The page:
pipe reline

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peltaz

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I am curious about the pros and cons of pipe relining. There doesn't seem to be a great deal of previous discussion here. I don't know all that much about it other than the pipes are sandblasted and then coated inside with an epoxy. My house was built in 1938. Half of the house is 10 year old copper and the other is still galvanized. I am getting ready to attack the galvanized half for obvious reasons. I just haven't decided between repiping with pex or checking out the reline. I guess I am curious about which would be more cost effective and how long after the reline would I need to repipe. Thanks as always.
 

Redwood

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I remain a skeptic of any relining done on galv. supply lines.
No one has ever convinced me that the complete coverage can be verified.:eek:
 

NHmaster

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Besides Redwoods concerns, the sandblasting process very often opens up rust holes and blasts through the pipe requiring replacement of those sections at additional cost, and many times the cleaning process will not be able to get into the smaller branch lines. As far as I can tell, for residential work it is probably less expensive to re-pipe the house in Pex and have all new pipes.
 

peltaz

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Thanks. Like most things there just isn't an easy fix.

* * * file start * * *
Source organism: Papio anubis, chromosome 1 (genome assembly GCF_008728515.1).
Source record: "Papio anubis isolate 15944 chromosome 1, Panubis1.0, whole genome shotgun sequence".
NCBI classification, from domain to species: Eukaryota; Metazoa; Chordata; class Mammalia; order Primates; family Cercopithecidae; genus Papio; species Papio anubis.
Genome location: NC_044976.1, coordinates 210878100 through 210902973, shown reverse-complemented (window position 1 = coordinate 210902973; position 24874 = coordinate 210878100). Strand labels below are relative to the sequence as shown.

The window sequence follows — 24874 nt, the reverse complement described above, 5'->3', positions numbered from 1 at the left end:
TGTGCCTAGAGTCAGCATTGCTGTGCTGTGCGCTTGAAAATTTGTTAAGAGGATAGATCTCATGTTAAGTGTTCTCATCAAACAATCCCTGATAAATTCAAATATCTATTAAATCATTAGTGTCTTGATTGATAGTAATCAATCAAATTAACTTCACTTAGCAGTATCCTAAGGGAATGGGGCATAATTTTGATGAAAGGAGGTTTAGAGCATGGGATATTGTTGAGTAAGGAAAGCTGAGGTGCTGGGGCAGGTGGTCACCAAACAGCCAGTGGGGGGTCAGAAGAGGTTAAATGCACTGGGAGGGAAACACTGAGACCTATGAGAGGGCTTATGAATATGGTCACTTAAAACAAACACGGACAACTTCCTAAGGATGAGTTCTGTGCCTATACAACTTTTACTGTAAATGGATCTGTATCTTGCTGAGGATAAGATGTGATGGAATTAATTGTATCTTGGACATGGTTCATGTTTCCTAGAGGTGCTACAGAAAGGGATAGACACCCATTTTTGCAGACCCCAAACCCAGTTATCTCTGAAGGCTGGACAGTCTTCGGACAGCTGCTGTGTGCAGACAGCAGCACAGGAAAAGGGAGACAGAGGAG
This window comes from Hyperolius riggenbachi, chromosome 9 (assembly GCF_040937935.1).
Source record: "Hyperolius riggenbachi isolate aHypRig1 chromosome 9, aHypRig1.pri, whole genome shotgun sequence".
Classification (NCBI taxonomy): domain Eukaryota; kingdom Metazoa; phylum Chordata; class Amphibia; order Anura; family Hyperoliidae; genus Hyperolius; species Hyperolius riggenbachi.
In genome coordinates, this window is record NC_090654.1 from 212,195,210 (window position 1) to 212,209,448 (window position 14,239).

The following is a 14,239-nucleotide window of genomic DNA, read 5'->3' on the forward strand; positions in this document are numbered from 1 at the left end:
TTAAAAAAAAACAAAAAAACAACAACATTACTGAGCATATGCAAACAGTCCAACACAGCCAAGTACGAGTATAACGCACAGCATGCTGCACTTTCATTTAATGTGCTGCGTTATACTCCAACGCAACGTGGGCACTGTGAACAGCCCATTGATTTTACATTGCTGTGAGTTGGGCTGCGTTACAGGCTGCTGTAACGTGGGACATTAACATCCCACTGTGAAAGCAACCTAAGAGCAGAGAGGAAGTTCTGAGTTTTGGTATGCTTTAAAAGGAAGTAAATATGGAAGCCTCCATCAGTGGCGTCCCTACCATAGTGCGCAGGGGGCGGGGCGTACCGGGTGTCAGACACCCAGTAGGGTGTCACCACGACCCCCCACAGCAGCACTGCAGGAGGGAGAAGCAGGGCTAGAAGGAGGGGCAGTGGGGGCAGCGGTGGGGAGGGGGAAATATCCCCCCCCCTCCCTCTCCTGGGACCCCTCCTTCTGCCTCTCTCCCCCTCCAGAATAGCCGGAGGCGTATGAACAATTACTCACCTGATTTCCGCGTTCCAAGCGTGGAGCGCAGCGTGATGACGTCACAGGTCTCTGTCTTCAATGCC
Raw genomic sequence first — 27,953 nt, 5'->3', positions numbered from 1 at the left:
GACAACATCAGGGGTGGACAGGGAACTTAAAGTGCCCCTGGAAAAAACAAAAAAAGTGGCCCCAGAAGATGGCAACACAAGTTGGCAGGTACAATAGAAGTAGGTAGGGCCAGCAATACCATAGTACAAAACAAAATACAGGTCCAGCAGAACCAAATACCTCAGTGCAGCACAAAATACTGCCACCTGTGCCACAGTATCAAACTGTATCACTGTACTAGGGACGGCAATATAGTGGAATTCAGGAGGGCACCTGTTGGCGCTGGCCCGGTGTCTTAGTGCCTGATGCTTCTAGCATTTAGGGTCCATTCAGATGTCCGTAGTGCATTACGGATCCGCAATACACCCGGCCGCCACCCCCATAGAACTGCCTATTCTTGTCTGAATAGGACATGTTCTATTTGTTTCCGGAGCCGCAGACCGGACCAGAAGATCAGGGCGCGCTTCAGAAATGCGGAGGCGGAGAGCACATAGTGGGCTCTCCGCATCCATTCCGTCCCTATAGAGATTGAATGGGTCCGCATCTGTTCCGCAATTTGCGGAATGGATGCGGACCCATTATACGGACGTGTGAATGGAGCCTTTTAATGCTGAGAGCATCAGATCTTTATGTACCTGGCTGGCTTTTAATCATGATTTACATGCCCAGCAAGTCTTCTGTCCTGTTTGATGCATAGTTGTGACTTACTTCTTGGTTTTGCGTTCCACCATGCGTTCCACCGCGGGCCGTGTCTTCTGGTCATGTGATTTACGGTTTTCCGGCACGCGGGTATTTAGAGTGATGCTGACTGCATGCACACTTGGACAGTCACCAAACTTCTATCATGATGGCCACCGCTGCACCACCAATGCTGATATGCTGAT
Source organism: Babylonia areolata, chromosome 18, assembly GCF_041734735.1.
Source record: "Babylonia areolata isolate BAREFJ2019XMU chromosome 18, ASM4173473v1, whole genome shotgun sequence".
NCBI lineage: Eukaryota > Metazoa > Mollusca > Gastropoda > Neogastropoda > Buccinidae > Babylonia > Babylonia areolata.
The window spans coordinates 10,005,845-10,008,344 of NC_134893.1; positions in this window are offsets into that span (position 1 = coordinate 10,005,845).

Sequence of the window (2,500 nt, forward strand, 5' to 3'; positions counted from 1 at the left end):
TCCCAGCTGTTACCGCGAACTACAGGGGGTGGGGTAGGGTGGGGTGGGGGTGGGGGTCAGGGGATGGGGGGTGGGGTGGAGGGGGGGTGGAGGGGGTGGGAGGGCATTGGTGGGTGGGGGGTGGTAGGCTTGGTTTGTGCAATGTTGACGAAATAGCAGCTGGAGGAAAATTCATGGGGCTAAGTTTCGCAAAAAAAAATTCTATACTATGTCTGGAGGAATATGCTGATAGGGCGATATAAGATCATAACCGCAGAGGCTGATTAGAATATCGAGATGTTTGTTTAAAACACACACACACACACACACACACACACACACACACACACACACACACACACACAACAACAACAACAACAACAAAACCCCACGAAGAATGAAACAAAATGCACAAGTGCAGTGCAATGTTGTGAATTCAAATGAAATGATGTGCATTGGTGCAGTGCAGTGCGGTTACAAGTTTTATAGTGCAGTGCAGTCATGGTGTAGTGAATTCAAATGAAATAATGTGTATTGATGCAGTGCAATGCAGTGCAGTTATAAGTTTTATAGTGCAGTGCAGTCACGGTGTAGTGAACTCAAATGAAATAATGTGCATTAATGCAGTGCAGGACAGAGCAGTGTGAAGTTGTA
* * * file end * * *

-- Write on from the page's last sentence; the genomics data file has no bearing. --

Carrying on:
cougfan

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I worked for a for a company that did epoxy relining,more of a large commercial application than a residential application.The sand blasting can scour the pipes out so that there are leaks,especially at the threads,the epoxy can close up at tees and nineties,Takes a lot of feel to do the job when they're sanding and putting in the shots of epoxy.
 

cougfan

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Yeah I would,like I said this is more of a commercial application for large hotels and apartments that don.t want to tear up the walls and go through a large repipe,The other problem is if a repair or add is made to copper lined pipes the heat from soldering turns the epoxy to goo and if you don't know it's there it could be nasty.I can't see it being economically viable on residential.It takes several days to do the job,you have to dry the pipes and then sand,then redry the pipes and flash sand then shoot the epoxy and let dry for twenty four hours and then hook up the shower valves again and then test for leaks.So two or three days at least for a residential application,so pretty close to a repipe anyway and this fellow was half done anyway,the only savings wold be in drywall repair.Sorry this one got long.:rolleyes:
 
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